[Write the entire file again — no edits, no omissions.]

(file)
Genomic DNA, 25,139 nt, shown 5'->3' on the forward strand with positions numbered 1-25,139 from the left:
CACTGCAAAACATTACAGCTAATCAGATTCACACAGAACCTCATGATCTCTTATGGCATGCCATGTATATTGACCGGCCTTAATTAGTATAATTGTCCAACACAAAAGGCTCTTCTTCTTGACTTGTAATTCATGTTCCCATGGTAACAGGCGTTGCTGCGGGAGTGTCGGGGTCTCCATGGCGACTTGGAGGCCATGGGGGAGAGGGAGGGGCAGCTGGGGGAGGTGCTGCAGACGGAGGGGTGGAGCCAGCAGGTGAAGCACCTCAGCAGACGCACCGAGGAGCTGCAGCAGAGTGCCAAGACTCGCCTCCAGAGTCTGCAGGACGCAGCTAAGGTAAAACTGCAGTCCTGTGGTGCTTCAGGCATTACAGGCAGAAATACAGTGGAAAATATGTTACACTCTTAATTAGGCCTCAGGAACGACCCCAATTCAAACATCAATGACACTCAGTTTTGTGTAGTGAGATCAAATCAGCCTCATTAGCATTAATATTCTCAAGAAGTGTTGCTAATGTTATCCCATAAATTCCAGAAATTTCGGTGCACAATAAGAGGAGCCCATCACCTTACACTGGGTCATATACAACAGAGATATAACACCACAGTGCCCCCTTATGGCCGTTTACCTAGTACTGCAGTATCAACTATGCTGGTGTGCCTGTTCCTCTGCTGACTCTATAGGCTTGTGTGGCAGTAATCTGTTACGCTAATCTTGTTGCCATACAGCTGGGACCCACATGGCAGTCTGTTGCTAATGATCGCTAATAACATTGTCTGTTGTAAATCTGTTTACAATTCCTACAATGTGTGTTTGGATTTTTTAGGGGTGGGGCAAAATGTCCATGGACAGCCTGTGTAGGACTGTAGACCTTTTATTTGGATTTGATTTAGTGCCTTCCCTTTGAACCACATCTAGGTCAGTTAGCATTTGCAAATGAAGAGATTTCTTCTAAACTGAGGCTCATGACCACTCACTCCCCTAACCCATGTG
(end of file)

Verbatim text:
Genomic DNA, 25,139 nt, shown 5'->3' on the forward strand with positions numbered 1-25,139 from the left:
CACTGCAAAACATTACAGCTAATCAGATTCACACAGAACCTCATGATCTCTTATGGCATGCCATGTATATTGACCGGCCTTAATTAGTATAATTGTCCAACACAAAAGGCTCTTCTTCTTGACTTGTAATTCATGTTCCCATGGTAACAGGCGTTGCTGCGGGAGTGTCGGGGTCTCCATGGCGACTTGGAGGCCATGGGGGAGAGGGAGGGGCAGCTGGGGGAGGTGCTGCAGACGGAGGGGTGGAGCCAGCAGGTGAAGCACCTCAGCAGACGCACCGAGGAGCTGCAGCAGAGTGCCAAGACTCGCCTCCAGAGTCTGCAGGACGCAGCTAAGGTAAAACTGCAGTCCTGTGGTGCTTCAGGCATTACAGGCAGAAATACAGTGGAAAATATGTTACACTCTTAATTAGGCCTCAGGAACGACCCCAATTCAAACATCAATGACACTCAGTTTTGTGTAGTGAGATCAAATCAGCCTCATTAGCATTAATATTCTCAAGAAGTGTTGCTAATGTTATCCCATAAATTCCAGAAATTTCGGTGCACAATAAGAGGAGCCCATCACCTTACACTGGGTCATATACAACAGAGATATAACACCACAGTGCCCCCTTATGGCCGTTTACCTAGTACTGCAGTATCAACTATGCTGGTGTGCCTGTTCCTCTGCTGACTCTATAGGCTTGTGTGGCAGTAATCTGTTACGCTAATCTTGTTGCCATACAGCTGGGACCCACATGGCAGTCTGTTGCTAATGATCGCTAATAACATTGTCTGTTGTAAATCTGTTTACAATTCCTACAATGTGTGTTTGGATTTTTTAGGGGTGGGGCAAAATGTCCATGGACAGCCTGTGTAGGACTGTAGACCTTTTATTTGGATTTGATTTAGTGCCTTCCCTTTGAACCACATCTAGGTCAGTTAGCATTTGCAAATGAAGAGATTTCTTCTAAACTGAGGCTCATGACCACTCACTCCCCTAACCCATGTG